Japanese art deco — what in the world could that be?
This is not a unique question. As an exhibition of Japanese art deco objects has traveled around the country during the past year, this has been the regular response. And that’s what Robert Levenson heard when he began searching for Japanese art deco two decades ago.
“We were told it didn’t exist,” says Levenson, a retired anesthesiologist who has put together a definitive collection of Japanese art deco works. The exhibition Japan and the Jazz Age, drawn from the Robert and Mary Levenson collection, opens at the Columbia Museum of Art on Friday.
The exhibition (organized by Art Services International) is made up of 130 works ranging from posters and paintings to kimonos, vases, boxes, pieces of jewelry and knick-knacks showing how between 1920 and World War II, a love of art deco swept the Land of the Rising Sun. It reveals that the clean lines of deco and traditional Japanese arts and crafts are not such odd companions.
Art deco is a catchall term that refers to the use of stylized design and decoration — sometimes exaggerated and showy, other times stripped down and abstracted — on buildings, furniture and decorative objects, or even trains, planes and automobiles. The style originated in France in the 1920s and became popular throughout Europe and the United States in the 1930s. Contrasting deco styles can be found close to the museum on Main Street at the Kress building, the Nickelodeon Theatre and the Tapp’s Arts Center.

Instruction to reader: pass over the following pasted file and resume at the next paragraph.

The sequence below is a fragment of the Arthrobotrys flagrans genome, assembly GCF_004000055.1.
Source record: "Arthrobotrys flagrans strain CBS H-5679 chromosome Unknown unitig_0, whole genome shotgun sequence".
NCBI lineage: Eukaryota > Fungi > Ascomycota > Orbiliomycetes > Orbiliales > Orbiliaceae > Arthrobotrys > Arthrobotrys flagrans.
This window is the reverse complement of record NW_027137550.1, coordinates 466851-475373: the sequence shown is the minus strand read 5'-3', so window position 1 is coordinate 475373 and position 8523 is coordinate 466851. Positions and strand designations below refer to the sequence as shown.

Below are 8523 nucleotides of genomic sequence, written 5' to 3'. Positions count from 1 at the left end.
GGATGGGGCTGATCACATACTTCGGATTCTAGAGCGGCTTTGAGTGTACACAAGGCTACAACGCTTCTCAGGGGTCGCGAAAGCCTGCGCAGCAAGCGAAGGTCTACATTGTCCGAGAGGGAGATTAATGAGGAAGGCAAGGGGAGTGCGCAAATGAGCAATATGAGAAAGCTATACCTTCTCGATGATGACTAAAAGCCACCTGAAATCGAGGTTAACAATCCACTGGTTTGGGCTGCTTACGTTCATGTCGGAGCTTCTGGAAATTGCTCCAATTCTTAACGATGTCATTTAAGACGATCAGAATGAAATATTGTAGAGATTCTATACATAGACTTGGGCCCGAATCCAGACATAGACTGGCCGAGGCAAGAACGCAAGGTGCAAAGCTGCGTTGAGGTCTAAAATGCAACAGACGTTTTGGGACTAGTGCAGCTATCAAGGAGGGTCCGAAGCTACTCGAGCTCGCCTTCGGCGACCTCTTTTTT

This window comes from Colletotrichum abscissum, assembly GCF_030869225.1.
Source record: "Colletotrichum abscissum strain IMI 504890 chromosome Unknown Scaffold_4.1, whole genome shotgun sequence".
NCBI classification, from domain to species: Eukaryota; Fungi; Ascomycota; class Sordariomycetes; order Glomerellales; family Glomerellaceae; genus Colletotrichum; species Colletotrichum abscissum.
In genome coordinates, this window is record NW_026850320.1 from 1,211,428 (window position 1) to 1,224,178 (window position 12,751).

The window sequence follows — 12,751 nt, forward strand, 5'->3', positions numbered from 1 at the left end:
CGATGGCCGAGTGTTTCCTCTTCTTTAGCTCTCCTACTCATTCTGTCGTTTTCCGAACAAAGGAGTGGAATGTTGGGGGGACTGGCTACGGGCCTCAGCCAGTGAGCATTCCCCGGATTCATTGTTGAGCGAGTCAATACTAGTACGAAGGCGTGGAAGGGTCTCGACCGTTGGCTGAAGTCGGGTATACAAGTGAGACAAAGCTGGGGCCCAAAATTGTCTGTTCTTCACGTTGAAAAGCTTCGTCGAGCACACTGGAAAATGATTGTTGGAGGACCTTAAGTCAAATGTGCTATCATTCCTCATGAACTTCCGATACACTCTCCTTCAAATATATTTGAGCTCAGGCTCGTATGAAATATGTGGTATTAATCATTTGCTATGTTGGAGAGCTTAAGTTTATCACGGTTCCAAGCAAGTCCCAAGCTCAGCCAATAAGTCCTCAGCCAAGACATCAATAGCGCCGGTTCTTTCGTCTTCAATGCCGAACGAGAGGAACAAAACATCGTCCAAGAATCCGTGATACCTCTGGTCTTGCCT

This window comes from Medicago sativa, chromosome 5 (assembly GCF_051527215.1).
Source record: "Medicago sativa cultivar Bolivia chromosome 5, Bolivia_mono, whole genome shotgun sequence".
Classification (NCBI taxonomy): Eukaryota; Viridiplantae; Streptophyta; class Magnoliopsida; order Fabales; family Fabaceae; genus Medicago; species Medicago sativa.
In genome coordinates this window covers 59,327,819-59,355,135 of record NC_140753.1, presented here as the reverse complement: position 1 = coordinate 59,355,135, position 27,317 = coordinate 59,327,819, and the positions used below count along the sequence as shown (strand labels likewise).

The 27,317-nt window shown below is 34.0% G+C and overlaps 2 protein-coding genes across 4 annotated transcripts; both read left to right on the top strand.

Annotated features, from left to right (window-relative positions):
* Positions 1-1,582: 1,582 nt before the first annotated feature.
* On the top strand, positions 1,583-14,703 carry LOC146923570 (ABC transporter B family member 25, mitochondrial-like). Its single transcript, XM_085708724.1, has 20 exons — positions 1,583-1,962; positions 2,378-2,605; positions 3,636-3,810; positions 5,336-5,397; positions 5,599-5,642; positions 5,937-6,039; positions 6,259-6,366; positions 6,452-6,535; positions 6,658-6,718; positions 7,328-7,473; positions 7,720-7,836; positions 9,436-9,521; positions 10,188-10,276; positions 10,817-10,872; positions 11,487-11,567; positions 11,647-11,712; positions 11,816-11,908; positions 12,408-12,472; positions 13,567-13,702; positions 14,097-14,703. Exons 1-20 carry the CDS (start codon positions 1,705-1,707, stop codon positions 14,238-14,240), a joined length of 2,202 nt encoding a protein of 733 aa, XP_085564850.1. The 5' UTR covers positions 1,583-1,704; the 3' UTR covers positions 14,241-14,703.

Levenson, who had long been collecting Japanese objects, was living in Miami, a city with a strong deco heritage, which got him thinking: “I wonder if the Japanese did anything like this.”
As he asked people in the art world, he was repeatedly told in no uncertain terms, “No.” But when he discovered a Japanese deco vase at an art and antique show, he knew he was on to something.
“These things don’t exist in a vacuum,” Levenson says. “Deco is a total and universal style that exists in art, in buildings, in clothing — so I knew other things had to be out there. But when I started, there was so little information about it.”
The search wasn’t easy.
“I pestered a lot of dealers who would finally say ‘Alright, I’ll look for it,’” he says. “I counted it up one day and these pieces came through four dozen different dealers.”
While the show doesn’t have an immediate popular appeal, its uniqueness should be a draw.
“It’s exciting when you have an exhibition that taps into a story people are not familiar with,” says Victoria Cooke, a curator at the Columbia Museum overseeing the show. “These are also very approachable objects — things people would have in their homes — and there is so much variety.”
If bewilderment has been the first reaction to “Japanese art deco,” the second has been public and critical embrace.
When the exhibition was at the Japan Society in New York last year, one writer called it “unquestionably the most important exhibit in New York City right now.”
Levenson, who lives in Clearwater, Fla., relishes his memory of seeing the exhibition there.
“Walking through the gallery, I’d hear Japanese people saying to one another, ‘I didn’t know we did this.’”
Japan and the Jazz Age can be seen Friday through April 20.
The Columbia Museum of Art is at 1515 Main Street. Admission is $12 for adults; $10 for seniors and military; and $5 for students. Call 799-2810 or visit columbiamuseum.org for more information.
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